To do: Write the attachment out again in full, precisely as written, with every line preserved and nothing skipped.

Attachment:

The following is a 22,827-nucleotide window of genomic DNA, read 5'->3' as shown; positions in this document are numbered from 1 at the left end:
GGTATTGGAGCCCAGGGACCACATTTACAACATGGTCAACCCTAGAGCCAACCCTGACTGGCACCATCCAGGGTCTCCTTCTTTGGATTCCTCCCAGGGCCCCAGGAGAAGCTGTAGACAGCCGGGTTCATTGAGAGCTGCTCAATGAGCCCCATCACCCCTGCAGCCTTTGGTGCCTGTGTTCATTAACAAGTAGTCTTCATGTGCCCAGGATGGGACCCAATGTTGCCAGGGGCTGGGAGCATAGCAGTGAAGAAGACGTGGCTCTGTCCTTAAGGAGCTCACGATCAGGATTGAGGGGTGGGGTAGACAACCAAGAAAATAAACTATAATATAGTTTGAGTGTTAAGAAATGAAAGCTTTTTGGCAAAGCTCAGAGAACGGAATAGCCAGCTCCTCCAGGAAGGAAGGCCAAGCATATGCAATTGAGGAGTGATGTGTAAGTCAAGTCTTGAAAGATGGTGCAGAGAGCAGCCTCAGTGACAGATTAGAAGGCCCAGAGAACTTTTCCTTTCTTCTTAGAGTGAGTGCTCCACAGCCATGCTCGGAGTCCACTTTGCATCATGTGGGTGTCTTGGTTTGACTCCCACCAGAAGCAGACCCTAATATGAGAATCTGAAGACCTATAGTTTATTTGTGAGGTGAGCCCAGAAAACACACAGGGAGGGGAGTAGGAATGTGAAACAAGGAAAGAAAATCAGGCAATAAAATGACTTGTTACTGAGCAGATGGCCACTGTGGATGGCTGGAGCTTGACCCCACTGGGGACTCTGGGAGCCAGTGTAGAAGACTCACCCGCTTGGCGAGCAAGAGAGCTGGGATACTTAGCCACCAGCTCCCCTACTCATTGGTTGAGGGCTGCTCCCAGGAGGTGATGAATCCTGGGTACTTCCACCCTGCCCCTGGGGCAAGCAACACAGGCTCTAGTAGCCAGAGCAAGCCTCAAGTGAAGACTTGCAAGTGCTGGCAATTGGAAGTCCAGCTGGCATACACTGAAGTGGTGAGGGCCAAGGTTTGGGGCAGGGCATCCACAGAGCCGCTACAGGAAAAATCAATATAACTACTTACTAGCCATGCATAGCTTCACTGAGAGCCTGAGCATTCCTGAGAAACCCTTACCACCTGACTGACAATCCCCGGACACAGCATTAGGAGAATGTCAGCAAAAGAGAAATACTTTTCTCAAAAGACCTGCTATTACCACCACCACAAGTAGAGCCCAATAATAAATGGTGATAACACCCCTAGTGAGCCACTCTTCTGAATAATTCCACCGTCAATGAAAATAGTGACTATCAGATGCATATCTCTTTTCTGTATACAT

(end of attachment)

The following is a 22,827-nucleotide window of genomic DNA, read 5'->3' as shown; positions in this document are numbered from 1 at the left end:
GGTATTGGAGCCCAGGGACCACATTTACAACATGGTCAACCCTAGAGCCAACCCTGACTGGCACCATCCAGGGTCTCCTTCTTTGGATTCCTCCCAGGGCCCCAGGAGAAGCTGTAGACAGCCGGGTTCATTGAGAGCTGCTCAATGAGCCCCATCACCCCTGCAGCCTTTGGTGCCTGTGTTCATTAACAAGTAGTCTTCATGTGCCCAGGATGGGACCCAATGTTGCCAGGGGCTGGGAGCATAGCAGTGAAGAAGACGTGGCTCTGTCCTTAAGGAGCTCACGATCAGGATTGAGGGGTGGGGTAGACAACCAAGAAAATAAACTATAATATAGTTTGAGTGTTAAGAAATGAAAGCTTTTTGGCAAAGCTCAGAGAACGGAATAGCCAGCTCCTCCAGGAAGGAAGGCCAAGCATATGCAATTGAGGAGTGATGTGTAAGTCAAGTCTTGAAAGATGGTGCAGAGAGCAGCCTCAGTGACAGATTAGAAGGCCCAGAGAACTTTTCCTTTCTTCTTAGAGTGAGTGCTCCACAGCCATGCTCGGAGTCCACTTTGCATCATGTGGGTGTCTTGGTTTGACTCCCACCAGAAGCAGACCCTAATATGAGAATCTGAAGACCTATAGTTTATTTGTGAGGTGAGCCCAGAAAACACACAGGGAGGGGAGTAGGAATGTGAAACAAGGAAAGAAAATCAGGCAATAAAATGACTTGTTACTGAGCAGATGGCCACTGTGGATGGCTGGAGCTTGACCCCACTGGGGACTCTGGGAGCCAGTGTAGAAGACTCACCCGCTTGGCGAGCAAGAGAGCTGGGATACTTAGCCACCAGCTCCCCTACTCATTGGTTGAGGGCTGCTCCCAGGAGGTGATGAATCCTGGGTACTTCCACCCTGCCCCTGGGGCAAGCAACACAGGCTCTAGTAGCCAGAGCAAGCCTCAAGTGAAGACTTGCAAGTGCTGGCAATTGGAAGTCCAGCTGGCATACACTGAAGTGGTGAGGGCCAAGGTTTGGGGCAGGGCATCCACAGAGCCGCTACAGGAAAAATCAATATAACTACTTACTAGCCATGCATAGCTTCACTGAGAGCCTGAGCATTCCTGAGAAACCCTTACCACCTGACTGACAATCCCCGGACACAGCATTAGGAGAATGTCAGCAAAAGAGAAATACTTTTCTCAAAAGACCTGCTATTACCACCACCACAAGTAGAGCCCAATAATAAATGGTGATAACACCCCTAGTGAGCCACTCTTCTGAATAATTCCACCGTCAATGAAAATAGTGACTATCAGATGCATATCTCTTTTCTGTATACAT